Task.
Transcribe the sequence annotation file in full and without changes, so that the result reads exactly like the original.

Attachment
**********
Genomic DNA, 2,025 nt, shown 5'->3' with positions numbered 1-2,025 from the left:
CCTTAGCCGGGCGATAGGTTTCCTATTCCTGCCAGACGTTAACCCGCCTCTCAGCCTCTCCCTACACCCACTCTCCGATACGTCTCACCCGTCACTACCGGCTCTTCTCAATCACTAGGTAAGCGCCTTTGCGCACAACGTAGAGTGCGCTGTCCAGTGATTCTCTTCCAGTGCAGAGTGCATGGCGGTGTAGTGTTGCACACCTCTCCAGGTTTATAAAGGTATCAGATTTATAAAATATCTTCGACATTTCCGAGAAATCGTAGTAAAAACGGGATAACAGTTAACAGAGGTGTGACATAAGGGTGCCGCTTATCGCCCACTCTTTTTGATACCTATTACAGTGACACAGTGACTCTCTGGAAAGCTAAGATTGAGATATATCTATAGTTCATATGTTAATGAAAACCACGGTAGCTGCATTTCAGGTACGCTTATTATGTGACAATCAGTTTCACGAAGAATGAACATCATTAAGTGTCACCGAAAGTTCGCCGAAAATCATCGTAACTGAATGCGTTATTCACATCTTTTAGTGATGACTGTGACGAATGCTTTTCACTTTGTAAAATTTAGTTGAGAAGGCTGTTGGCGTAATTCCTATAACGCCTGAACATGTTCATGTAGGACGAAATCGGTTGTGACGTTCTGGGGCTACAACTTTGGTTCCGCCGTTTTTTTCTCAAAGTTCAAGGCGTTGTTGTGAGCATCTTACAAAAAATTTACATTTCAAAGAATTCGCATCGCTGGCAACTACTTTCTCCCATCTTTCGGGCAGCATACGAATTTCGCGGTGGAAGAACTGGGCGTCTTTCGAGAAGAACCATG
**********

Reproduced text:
Genomic DNA, 2,025 nt, shown 5'->3' with positions numbered 1-2,025 from the left:
CCTTAGCCGGGCGATAGGTTTCCTATTCCTGCCAGACGTTAACCCGCCTCTCAGCCTCTCCCTACACCCACTCTCCGATACGTCTCACCCGTCACTACCGGCTCTTCTCAATCACTAGGTAAGCGCCTTTGCGCACAACGTAGAGTGCGCTGTCCAGTGATTCTCTTCCAGTGCAGAGTGCATGGCGGTGTAGTGTTGCACACCTCTCCAGGTTTATAAAGGTATCAGATTTATAAAATATCTTCGACATTTCCGAGAAATCGTAGTAAAAACGGGATAACAGTTAACAGAGGTGTGACATAAGGGTGCCGCTTATCGCCCACTCTTTTTGATACCTATTACAGTGACACAGTGACTCTCTGGAAAGCTAAGATTGAGATATATCTATAGTTCATATGTTAATGAAAACCACGGTAGCTGCATTTCAGGTACGCTTATTATGTGACAATCAGTTTCACGAAGAATGAACATCATTAAGTGTCACCGAAAGTTCGCCGAAAATCATCGTAACTGAATGCGTTATTCACATCTTTTAGTGATGACTGTGACGAATGCTTTTCACTTTGTAAAATTTAGTTGAGAAGGCTGTTGGCGTAATTCCTATAACGCCTGAACATGTTCATGTAGGACGAAATCGGTTGTGACGTTCTGGGGCTACAACTTTGGTTCCGCCGTTTTTTTCTCAAAGTTCAAGGCGTTGTTGTGAGCATCTTACAAAAAATTTACATTTCAAAGAATTCGCATCGCTGGCAACTACTTTCTCCCATCTTTCGGGCAGCATACGAATTTCGCGGTGGAAGAACTGGGCGTCTTTCGAGAAGAACCATG